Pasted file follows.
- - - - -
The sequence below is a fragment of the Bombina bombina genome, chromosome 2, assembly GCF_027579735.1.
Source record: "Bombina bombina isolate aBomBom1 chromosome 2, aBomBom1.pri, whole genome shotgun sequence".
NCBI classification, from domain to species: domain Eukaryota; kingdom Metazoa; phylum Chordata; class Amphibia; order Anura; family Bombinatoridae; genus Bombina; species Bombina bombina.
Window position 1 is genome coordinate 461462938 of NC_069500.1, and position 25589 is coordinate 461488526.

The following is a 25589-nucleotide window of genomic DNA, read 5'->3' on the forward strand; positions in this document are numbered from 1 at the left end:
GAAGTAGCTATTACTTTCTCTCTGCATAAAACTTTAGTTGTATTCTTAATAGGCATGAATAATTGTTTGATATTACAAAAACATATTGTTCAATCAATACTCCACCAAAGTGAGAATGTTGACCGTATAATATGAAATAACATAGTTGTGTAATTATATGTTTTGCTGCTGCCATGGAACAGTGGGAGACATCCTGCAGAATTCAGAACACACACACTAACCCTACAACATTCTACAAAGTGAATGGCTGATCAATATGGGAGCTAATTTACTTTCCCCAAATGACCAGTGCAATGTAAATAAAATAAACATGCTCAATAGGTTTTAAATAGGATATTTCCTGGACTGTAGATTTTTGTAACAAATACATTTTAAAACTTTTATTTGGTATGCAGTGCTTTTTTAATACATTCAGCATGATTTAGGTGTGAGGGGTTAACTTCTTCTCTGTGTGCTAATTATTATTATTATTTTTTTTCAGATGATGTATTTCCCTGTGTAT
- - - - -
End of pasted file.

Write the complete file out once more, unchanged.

The sequence below is a fragment of the Bombina bombina genome, chromosome 2, assembly GCF_027579735.1.
Source record: "Bombina bombina isolate aBomBom1 chromosome 2, aBomBom1.pri, whole genome shotgun sequence".
NCBI classification, from domain to species: domain Eukaryota; kingdom Metazoa; phylum Chordata; class Amphibia; order Anura; family Bombinatoridae; genus Bombina; species Bombina bombina.
Window position 1 is genome coordinate 461462938 of NC_069500.1, and position 25589 is coordinate 461488526.

The following is a 25589-nucleotide window of genomic DNA, read 5'->3' on the forward strand; positions in this document are numbered from 1 at the left end:
GAAGTAGCTATTACTTTCTCTCTGCATAAAACTTTAGTTGTATTCTTAATAGGCATGAATAATTGTTTGATATTACAAAAACATATTGTTCAATCAATACTCCACCAAAGTGAGAATGTTGACCGTATAATATGAAATAACATAGTTGTGTAATTATATGTTTTGCTGCTGCCATGGAACAGTGGGAGACATCCTGCAGAATTCAGAACACACACACTAACCCTACAACATTCTACAAAGTGAATGGCTGATCAATATGGGAGCTAATTTACTTTCCCCAAATGACCAGTGCAATGTAAATAAAATAAACATGCTCAATAGGTTTTAAATAGGATATTTCCTGGACTGTAGATTTTTGTAACAAATACATTTTAAAACTTTTATTTGGTATGCAGTGCTTTTTTAATACATTCAGCATGATTTAGGTGTGAGGGGTTAACTTCTTCTCTGTGTGCTAATTATTATTATTATTTTTTTTCAGATGATGTATTTCCCTGTGTAT